The pressure to ‘figure things out’ distorts and even replaces the more valuable work of understanding and meaning making between people. It distances us from the work of ‘trying things out’. Focusing so much on figuring things out separates us from our actual real experience and usually prevents us from actively noticing and learning from that real experience. And, once we think we have figured things out and decide to move forward and things turn out differently, we spend more time and energy on blame, guilt and more stress. If we simply stopped spending so much time analyzing and looking for the perfect, right way and just moved forward with the intent of learning as we go, we could focus on the whole experience better – what’s working, what’s not, what we’re learning, what do we do next.
It seems however that the pressure to figure things out also means there is a lot of unlearning to do.
When the ideas above are put in front of people they will very often assume very polarized perspectives. I will hear things like:
- “If we don’t figure out how to move forward how will we know where we’re going?”
- “So you mean looking at the past to try and figure out what happened is useless?”
These types of comments or questions come up in various ways. There is a common theme so let’s take a little closer look at them:
- The first comment has a built in assumption that there is a ‘right’ way to move forward, and that right way needs to, and can be figured out. This is simply not the case. There are always alternatives and plan ‘B’s’, most of which change and depend on the current context and interactions between the people involved. Chris Mowles’ blog post on the Science of Uncertainty – http://bit.ly/atSgW0 – does an excellent job of pointing this out.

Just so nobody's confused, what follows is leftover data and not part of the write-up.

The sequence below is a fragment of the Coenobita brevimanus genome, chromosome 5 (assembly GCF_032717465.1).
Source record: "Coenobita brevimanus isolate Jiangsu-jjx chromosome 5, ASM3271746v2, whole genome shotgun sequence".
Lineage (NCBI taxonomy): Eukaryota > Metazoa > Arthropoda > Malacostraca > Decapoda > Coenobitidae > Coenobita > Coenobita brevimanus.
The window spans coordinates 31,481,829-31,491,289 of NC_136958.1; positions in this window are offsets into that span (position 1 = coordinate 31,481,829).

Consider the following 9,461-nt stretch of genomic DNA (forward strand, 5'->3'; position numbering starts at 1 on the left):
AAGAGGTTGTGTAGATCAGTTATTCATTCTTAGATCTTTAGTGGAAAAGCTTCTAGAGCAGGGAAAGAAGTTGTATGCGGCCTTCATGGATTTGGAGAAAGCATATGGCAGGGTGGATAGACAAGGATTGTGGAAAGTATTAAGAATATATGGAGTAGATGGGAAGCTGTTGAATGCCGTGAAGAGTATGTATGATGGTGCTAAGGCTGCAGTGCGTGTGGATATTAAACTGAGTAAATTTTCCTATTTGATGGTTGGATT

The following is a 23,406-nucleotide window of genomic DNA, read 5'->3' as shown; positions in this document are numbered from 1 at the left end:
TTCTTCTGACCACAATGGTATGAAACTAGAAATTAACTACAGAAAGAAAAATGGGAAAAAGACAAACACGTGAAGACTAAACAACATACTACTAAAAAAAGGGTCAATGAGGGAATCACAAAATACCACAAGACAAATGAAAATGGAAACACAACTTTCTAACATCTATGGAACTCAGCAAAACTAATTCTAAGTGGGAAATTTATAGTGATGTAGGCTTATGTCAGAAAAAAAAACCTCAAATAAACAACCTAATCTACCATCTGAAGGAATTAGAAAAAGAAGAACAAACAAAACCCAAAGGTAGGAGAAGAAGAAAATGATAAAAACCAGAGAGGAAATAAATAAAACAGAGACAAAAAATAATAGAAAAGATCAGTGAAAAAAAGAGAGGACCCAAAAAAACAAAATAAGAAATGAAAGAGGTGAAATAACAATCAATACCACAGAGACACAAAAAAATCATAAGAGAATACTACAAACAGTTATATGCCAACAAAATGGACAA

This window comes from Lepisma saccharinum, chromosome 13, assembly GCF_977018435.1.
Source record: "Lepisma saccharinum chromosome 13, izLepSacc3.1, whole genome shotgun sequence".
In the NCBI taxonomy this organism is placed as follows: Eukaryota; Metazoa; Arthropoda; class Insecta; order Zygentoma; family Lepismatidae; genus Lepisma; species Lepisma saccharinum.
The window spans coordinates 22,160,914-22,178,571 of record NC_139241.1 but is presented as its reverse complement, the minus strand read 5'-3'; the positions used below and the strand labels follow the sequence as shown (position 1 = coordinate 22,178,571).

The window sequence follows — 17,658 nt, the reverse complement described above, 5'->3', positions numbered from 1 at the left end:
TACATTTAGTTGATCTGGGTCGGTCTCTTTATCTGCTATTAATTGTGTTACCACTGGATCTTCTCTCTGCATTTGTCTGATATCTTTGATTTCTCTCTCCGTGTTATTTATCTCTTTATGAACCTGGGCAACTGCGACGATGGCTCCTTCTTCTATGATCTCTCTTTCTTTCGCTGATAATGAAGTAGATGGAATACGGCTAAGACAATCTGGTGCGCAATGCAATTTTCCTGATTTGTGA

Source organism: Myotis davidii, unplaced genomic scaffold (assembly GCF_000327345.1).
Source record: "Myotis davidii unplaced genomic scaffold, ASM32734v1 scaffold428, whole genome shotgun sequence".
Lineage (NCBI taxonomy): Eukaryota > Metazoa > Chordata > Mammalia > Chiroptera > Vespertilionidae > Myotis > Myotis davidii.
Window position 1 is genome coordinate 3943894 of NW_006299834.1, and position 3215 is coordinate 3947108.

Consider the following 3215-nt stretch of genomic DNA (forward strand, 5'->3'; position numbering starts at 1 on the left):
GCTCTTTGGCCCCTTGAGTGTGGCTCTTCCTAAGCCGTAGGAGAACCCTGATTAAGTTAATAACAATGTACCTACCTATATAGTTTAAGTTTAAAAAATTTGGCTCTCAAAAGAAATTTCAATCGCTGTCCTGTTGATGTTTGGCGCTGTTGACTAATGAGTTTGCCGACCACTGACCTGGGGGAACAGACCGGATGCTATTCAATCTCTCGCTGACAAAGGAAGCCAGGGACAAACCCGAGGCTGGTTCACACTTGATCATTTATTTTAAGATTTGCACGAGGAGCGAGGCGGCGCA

- The second point contains another assumption; that focusing on the past, i.e. reflection, should produce an answer, a right answer. I’m not suggesting here that we stop reflecting on what happened and what has been learned. However, reflection may not, likely will not, produce a right answer in isolation. Reflection will help us understand the patterns of interaction from the past, help us make meaning of these patterns and will inform our thinking and actions moving forward. This is a very valuable practice. This practice is compromised if the intent of reflection is to find a right answer and move forward from this answer.